Back aches are a frequent complaint in adults and can result from numerous causes. They can be pain felt in any part of the back, though the cause tends to localize the pain to certain areas, like the lower or upper back or the neck. Certain conditions can predispose one toward feeling back pain.
Certain conditions like pregnancy or being in the middle of a menstrual period can cause lower back aches. For these types, mild pain relievers may be of help, though pregnant women should seek guidance from their obstetrician prior to taking any medication, even if can be obtained over the counter. Sometimes, taking birth control pills can help women who have difficult periods to eliminate some back pain.
Obesity, or even simply carrying a few extra pounds is a common cause of back aches. Usually this is most felt in the lower back, but pain may also be felt in the neck as well. Often shedding pounds can help eliminate this type of pain.
Pain may also be caused by the positions in which one sleeps, or the kind of mattress upon which one sleeps. Usually back aches of this type can be helped through positional changes. However, positions may be hard to maintain once one is asleep.
Improper seating positions during the day may also result in back problems. Back pain caused by poor seating positions can be reduced by taking a break from sitting and stretching once an hour. As well, maintaining good posture while sitting, or using ergonomically designed chairs can ease back pain caused by improper seating.
Some back aches result from deterioration in the discs of the spine. This can cause nerves to gradually become pinched and thus make the person be in pain constantly. Herniated, or damaged discs tend to result in upper rather than lower back pain, and also may cause neck discomfort. Often surgery must be undertaken to repair the discs when possible, or to fuse the spine.
In adults who are elderly, a common cause of back aches is arthritis in the spine. This type of pain may be felt anywhere on the back and feels worse when one is just waking, and at night. Normally, gentle movement can help reduce this type of pain, especially when coupled with exercise like yoga or Tai Chi. The condition is, however, degenerative, so those affected cannot be cured.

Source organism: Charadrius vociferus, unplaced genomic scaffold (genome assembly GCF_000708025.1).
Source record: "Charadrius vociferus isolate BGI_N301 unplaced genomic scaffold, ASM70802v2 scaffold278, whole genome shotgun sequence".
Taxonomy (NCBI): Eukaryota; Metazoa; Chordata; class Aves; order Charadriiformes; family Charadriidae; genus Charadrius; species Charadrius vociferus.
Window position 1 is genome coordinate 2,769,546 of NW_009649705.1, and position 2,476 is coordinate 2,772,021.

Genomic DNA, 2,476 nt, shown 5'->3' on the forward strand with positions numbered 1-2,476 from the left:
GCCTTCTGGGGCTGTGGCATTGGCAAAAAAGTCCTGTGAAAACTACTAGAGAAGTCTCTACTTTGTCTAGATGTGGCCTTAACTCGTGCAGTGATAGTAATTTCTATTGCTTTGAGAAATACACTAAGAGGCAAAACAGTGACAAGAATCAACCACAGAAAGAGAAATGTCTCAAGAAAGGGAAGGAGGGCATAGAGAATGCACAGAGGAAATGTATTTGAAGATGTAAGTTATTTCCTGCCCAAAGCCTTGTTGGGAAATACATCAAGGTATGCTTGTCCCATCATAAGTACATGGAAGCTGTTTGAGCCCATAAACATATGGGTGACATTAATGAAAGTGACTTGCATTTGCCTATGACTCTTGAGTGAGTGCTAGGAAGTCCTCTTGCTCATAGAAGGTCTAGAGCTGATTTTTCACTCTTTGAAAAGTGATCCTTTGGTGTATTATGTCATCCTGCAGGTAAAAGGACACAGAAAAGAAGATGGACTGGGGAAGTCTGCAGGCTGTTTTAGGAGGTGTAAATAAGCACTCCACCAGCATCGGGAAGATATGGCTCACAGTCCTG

Aging adults may also suffer from cervical stenosis, a tightening of the spinal cord that can result in significant pain. Cervical stenosis is also associated with significant pain in the neck, arms and legs. It may over time, inhibit movement.
Injury to the back can result in back aches in numerous locations. For example, a torn rotator cuff in the shoulder can cause pain not only in the shoulder but also the neck and upper back. Trauma to the back from fractures or strain can result in lower back pain.
Most doctors recommend reducing injury through regular exercise and weight loss. If we only exercise occasionally, or not at all, we will likely experience more back problems with any type of vigorous activity. Weight reduction in those who are overweight is encouraged. As well, strong abdominal muscles can be of significant help in combating lower back aches. These solutions will not eliminate all back pain, but even some elimination of back pain is a goal worth achieving.